The Skerton is a great deal. Better hand grinders definitely exist, such as the OE Lido, OE Pharos, HG One (currently in the pre-order stage), and the Portaspresso Rosco. Of course, all of those are much more expensive than the Hario (and much better quality too). Porlex Grinders are more similar in price and quality to the Hario. Also, though I mentioned the Skerton, they make a slim model too. Last thing to mention (from my perspective) regarding the hand grinders is I can only speak from hands-on experience with the Lido. The rest of my hand grinder knowledge is from reading reviews, engineering threads and comments from experienced users about most of the other grinders. I did some pretty extensive research into the Pharos and Lido before choosing the Lido, and have read quite a bit about the HG One design...only recently learning of the Rosco (they're located in Australia).
. Always remember the most important thing is what ends up in your cup!
calblacksmith Moderator Joined: 25 Nov 2007 Posts: 8,034 Location: Riverside, Ca, U.S.A. Expertise: I live coffee
Espresso: ECM Vene. A1, La Cimbali M32 Grinder: Azkoyen Capriccio, Major Vac Pot: 40s era Silex Drip: Msl. Com. brewers Roaster: gave it a try, decided no
Posted Thu Nov 1, 2012, 8:50am Subject: Re: Need assistance with semi-automatics
Yeah that makes sense. I think it may be a good idea to start with a blade grinder while I save up for the right burr grinder. So you would recommend the Hario Skerton to go with the Oscar for now? I don't mind paying a slight premium for a really good quality blade grinder while waiting for the right price to come up for the burr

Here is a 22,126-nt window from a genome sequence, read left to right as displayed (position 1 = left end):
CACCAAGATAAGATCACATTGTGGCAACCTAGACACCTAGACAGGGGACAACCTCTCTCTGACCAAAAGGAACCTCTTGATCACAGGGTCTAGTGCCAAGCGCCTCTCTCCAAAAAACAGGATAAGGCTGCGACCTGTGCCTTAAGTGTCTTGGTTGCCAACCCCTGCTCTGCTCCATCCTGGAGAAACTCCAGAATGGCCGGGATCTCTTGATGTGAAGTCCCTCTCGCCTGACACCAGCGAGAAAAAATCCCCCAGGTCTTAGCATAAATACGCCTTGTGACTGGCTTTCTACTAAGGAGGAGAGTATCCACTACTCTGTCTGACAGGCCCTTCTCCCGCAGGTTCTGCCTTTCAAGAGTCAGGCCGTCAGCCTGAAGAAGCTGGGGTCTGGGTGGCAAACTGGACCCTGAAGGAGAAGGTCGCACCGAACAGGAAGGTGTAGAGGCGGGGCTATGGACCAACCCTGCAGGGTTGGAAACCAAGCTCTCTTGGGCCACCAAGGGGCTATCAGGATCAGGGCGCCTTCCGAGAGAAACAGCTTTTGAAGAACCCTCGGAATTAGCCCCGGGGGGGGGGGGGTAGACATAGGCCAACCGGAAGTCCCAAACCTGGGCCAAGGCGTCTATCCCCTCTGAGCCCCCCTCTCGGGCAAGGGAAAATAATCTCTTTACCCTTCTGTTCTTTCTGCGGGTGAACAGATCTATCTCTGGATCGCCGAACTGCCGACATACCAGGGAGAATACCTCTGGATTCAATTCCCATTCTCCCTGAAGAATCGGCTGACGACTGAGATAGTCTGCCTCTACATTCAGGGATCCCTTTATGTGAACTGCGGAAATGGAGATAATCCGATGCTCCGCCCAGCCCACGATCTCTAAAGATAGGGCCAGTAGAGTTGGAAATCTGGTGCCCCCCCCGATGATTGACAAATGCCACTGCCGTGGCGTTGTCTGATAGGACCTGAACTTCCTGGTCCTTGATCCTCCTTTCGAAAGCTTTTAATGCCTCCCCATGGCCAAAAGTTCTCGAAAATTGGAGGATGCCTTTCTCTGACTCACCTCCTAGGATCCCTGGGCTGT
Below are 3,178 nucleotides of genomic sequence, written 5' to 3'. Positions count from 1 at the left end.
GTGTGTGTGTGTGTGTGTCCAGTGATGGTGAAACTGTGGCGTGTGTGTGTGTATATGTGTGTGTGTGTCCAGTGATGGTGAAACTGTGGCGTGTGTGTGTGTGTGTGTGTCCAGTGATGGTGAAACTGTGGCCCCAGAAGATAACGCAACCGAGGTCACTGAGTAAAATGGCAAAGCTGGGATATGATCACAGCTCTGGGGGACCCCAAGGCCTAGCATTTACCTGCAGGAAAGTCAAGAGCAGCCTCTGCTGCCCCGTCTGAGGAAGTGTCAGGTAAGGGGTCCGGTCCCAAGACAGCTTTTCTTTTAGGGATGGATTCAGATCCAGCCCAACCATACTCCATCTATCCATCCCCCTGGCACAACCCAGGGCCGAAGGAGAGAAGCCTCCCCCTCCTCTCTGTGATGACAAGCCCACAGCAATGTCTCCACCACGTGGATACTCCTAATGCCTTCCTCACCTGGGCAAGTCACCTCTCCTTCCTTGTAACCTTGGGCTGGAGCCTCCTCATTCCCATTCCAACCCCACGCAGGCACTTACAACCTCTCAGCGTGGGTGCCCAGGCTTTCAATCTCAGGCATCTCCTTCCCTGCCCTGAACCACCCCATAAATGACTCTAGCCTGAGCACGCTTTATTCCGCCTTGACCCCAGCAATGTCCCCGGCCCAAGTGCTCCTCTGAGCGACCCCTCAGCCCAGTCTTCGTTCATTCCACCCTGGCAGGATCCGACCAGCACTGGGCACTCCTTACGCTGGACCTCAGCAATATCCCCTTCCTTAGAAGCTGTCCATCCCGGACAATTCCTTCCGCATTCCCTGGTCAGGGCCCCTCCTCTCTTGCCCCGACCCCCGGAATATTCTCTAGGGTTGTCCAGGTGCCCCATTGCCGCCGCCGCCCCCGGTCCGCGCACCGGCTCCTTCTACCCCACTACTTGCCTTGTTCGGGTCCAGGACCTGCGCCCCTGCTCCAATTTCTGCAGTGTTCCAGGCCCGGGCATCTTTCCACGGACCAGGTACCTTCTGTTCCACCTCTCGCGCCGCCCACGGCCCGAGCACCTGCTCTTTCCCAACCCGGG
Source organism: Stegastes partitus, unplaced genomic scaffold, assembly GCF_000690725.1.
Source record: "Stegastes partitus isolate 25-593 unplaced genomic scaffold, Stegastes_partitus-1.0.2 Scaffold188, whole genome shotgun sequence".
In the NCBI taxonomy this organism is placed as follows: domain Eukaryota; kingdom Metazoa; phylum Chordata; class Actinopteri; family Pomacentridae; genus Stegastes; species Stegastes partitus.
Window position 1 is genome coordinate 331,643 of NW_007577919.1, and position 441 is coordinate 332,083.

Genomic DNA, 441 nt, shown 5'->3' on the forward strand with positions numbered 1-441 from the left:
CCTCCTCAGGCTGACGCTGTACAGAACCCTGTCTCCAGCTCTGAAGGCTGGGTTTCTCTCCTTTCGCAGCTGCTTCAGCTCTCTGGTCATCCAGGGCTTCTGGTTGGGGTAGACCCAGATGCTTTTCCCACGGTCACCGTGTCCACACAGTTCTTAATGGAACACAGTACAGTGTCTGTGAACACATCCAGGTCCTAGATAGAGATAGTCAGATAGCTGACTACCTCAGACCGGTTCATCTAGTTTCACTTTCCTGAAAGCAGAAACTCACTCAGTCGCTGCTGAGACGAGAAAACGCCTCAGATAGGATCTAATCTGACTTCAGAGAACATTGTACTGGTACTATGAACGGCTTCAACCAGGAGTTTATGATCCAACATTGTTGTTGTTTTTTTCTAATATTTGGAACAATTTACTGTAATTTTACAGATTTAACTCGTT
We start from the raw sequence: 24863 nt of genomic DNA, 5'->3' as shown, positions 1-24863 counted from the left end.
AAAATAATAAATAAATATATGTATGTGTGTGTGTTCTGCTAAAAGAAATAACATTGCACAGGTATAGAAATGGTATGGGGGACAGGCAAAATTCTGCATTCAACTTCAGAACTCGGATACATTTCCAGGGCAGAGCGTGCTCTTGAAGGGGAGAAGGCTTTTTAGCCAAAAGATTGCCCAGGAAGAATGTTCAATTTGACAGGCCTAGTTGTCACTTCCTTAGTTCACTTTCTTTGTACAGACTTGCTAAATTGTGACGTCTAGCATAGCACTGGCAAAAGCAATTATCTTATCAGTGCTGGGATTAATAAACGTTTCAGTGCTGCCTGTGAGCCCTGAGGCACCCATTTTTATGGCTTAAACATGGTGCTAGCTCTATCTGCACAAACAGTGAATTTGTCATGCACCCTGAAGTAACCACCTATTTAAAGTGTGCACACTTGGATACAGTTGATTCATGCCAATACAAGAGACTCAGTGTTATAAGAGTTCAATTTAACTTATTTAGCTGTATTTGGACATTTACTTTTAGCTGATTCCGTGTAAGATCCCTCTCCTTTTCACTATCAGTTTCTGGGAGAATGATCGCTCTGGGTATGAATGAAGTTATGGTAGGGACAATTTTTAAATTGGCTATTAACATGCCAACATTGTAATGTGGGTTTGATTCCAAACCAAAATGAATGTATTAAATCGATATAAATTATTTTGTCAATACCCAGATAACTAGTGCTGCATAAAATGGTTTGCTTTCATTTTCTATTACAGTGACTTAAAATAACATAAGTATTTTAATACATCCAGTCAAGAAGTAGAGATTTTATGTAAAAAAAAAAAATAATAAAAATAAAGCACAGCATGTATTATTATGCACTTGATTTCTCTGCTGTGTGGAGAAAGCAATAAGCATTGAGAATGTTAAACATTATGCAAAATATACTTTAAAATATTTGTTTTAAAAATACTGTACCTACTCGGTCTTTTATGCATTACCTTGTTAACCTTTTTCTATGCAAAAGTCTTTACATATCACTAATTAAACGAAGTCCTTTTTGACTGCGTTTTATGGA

I think you intendex to say manual grinder not blade grinder. They are two very different things. While a good manual grinder can grind for espresso, a blade grinder never will be able to do it, they are way too incostiant for espresso.
If you are pulling a lot of shots a hand grinder might get old in a hurry. As to other brewing methods, I donKt do many anymore though I have the equipment to do so. For "regular" coffee served to guests, I just make americanos and serve them. I have not had any complaints and one setup is all I need for nearly everything at home. YMMV!
In real life, my name is Wayne P. Anything I post is personal opinion and is only worth as much as anyone else's personal opinion. YMMV!
Feed the newbs, starve the trolls and above all enjoy what you drink!
khiyasu Senior Member Joined: 30 Oct 2012 Posts: 25 Location: Squamish, BC Expertise: I like coffee
Posted Thu Nov 1, 2012, 9:06am Subject: Re: Need assistance with semi-automatics
I don't think I'll be making too many espressos to start out with but would like to get a good quality hand grinder that will make me good espressos to start out with. How much more expensive are the OE Lido, etc?
Posted Thu Nov 1, 2012, 9:52am Subject: Re: Need assistance with semi-automatics
BTW, my Porlex Tall works OK for espresso (chokes the machine 2 clicks from the finest setting and has some gaps in adjustment, but maybe less so than a Virtuoso) and can be used with an electric drill in place of the handle to produce a ghetto electric grinder ;) I've used it a few times to grind for decaf espresso, and it travels with me for Aeropress use.
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